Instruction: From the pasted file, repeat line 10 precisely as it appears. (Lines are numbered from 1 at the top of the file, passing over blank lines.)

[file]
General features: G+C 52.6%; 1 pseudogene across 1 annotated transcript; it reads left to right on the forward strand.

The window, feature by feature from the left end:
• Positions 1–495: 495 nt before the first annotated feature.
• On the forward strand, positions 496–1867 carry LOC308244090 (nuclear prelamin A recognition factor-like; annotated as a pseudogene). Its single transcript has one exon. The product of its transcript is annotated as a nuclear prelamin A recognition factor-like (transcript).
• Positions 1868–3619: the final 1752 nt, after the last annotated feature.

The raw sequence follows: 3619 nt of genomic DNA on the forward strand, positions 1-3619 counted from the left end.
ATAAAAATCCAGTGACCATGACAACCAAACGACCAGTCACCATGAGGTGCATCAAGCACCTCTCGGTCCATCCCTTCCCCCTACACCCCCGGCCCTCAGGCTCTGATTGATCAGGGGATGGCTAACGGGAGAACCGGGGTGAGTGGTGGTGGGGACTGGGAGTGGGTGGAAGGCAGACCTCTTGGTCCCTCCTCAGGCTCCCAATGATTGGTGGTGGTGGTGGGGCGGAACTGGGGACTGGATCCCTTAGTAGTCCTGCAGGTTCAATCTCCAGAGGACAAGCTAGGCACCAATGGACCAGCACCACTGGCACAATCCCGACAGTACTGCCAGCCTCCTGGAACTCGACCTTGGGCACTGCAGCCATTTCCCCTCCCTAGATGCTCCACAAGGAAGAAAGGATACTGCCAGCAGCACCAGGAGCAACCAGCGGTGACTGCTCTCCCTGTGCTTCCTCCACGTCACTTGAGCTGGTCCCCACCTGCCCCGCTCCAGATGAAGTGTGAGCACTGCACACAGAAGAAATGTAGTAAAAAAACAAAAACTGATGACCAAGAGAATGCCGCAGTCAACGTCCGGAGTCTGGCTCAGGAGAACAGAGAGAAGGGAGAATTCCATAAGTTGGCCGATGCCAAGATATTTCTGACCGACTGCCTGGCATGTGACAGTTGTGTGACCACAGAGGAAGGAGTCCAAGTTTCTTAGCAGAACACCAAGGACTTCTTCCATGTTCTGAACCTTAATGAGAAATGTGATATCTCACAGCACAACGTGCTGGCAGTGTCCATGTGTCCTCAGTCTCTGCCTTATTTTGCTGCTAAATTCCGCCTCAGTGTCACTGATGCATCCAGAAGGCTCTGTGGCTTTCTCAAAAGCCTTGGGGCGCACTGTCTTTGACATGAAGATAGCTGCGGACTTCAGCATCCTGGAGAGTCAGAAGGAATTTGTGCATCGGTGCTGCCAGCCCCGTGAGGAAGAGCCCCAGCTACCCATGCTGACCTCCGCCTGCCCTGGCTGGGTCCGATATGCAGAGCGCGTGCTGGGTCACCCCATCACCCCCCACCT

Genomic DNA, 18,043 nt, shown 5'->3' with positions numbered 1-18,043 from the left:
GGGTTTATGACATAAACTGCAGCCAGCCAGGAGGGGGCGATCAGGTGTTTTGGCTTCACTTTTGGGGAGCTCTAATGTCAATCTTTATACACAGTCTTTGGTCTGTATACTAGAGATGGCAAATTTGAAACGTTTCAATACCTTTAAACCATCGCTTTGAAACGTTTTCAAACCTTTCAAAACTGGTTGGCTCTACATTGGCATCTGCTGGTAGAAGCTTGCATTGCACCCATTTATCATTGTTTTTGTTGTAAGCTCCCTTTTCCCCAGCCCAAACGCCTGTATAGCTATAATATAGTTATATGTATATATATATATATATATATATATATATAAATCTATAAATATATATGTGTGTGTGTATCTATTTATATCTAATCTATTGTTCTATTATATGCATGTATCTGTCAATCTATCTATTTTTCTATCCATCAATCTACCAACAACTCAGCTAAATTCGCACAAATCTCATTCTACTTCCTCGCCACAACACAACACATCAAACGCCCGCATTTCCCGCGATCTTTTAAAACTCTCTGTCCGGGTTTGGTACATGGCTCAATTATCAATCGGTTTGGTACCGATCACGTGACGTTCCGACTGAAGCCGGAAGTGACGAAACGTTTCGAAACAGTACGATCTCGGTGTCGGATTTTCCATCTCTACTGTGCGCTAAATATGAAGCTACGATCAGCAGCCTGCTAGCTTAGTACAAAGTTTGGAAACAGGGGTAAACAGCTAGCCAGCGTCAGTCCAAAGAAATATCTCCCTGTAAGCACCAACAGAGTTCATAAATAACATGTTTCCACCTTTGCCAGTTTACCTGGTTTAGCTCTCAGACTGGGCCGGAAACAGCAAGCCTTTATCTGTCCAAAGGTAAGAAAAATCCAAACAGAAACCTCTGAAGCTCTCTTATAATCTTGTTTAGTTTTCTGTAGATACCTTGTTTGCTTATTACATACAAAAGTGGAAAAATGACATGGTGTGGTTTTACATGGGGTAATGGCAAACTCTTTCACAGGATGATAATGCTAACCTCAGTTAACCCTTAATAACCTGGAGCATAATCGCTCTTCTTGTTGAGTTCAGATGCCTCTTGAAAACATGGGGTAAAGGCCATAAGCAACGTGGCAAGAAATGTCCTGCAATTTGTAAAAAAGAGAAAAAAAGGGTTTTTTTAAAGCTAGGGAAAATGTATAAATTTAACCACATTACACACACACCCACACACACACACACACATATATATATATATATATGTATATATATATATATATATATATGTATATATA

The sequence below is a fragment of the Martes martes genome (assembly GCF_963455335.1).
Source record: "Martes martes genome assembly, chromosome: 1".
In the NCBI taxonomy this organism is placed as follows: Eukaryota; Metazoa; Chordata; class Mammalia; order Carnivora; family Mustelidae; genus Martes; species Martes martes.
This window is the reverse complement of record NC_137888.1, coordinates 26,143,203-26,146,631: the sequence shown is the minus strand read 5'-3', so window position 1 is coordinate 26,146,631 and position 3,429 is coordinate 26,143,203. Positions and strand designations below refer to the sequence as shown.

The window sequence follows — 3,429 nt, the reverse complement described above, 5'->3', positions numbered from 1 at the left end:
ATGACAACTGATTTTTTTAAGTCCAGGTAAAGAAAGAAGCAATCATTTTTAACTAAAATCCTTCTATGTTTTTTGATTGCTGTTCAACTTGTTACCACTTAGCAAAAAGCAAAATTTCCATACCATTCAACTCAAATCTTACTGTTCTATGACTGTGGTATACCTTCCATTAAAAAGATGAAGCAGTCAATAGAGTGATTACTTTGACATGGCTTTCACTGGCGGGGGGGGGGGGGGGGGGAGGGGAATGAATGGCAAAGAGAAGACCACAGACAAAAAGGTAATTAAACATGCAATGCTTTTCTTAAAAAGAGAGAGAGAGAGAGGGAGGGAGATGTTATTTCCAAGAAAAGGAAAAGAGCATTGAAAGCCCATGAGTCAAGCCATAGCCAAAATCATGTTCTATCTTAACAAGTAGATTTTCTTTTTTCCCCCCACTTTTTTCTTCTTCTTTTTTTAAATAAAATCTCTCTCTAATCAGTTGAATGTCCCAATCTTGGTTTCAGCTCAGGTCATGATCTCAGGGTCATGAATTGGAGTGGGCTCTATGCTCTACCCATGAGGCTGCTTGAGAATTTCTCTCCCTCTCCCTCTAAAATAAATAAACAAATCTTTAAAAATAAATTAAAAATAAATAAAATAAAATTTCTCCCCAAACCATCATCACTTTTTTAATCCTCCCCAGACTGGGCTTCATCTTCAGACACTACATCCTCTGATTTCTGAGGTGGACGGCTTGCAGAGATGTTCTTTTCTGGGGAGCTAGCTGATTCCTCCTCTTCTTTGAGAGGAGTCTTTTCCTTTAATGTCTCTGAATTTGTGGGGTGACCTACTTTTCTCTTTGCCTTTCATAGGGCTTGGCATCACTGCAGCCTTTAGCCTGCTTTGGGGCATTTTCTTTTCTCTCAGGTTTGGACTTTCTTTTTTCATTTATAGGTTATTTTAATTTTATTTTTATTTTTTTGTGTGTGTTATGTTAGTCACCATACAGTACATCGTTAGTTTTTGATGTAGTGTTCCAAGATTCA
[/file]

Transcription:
The sequence below is a fragment of the Martes martes genome (assembly GCF_963455335.1).